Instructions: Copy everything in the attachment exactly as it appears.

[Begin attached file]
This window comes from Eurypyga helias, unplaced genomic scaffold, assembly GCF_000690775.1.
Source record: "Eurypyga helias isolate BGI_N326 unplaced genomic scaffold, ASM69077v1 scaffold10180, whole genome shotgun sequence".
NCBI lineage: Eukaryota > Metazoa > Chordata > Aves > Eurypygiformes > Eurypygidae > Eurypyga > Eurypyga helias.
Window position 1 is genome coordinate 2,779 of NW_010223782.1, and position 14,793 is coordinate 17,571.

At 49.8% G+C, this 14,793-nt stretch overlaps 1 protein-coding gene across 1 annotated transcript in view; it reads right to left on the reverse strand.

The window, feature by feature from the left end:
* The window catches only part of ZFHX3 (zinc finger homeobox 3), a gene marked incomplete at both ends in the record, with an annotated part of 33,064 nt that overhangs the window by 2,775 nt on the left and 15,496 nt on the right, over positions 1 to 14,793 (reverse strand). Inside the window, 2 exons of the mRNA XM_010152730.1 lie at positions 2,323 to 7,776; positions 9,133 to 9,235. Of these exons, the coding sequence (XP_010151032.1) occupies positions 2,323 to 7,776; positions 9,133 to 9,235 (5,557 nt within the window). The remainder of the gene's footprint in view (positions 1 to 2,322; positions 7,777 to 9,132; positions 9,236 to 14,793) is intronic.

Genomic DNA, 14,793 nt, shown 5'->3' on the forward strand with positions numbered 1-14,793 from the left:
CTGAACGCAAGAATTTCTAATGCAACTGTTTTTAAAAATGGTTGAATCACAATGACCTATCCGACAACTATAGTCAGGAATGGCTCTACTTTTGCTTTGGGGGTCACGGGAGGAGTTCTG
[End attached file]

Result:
This window comes from Eurypyga helias, unplaced genomic scaffold, assembly GCF_000690775.1.
Source record: "Eurypyga helias isolate BGI_N326 unplaced genomic scaffold, ASM69077v1 scaffold10180, whole genome shotgun sequence".
NCBI lineage: Eukaryota > Metazoa > Chordata > Aves > Eurypygiformes > Eurypygidae > Eurypyga > Eurypyga helias.
Window position 1 is genome coordinate 2,779 of NW_010223782.1, and position 14,793 is coordinate 17,571.

At 49.8% G+C, this 14,793-nt stretch overlaps 1 protein-coding gene across 1 annotated transcript in view; it reads right to left on the reverse strand.

The window, feature by feature from the left end:
* The window catches only part of ZFHX3 (zinc finger homeobox 3), a gene marked incomplete at both ends in the record, with an annotated part of 33,064 nt that overhangs the window by 2,775 nt on the left and 15,496 nt on the right, over positions 1 to 14,793 (reverse strand). Inside the window, 2 exons of the mRNA XM_010152730.1 lie at positions 2,323 to 7,776; positions 9,133 to 9,235. Of these exons, the coding sequence (XP_010151032.1) occupies positions 2,323 to 7,776; positions 9,133 to 9,235 (5,557 nt within the window). The remainder of the gene's footprint in view (positions 1 to 2,322; positions 7,777 to 9,132; positions 9,236 to 14,793) is intronic.

Genomic DNA, 14,793 nt, shown 5'->3' on the forward strand with positions numbered 1-14,793 from the left:
CTGAACGCAAGAATTTCTAATGCAACTGTTTTTAAAAATGGTTGAATCACAATGACCTATCCGACAACTATAGTCAGGAATGGCTCTACTTTTGCTTTGGGGGTCACGGGAGGAGTTCTG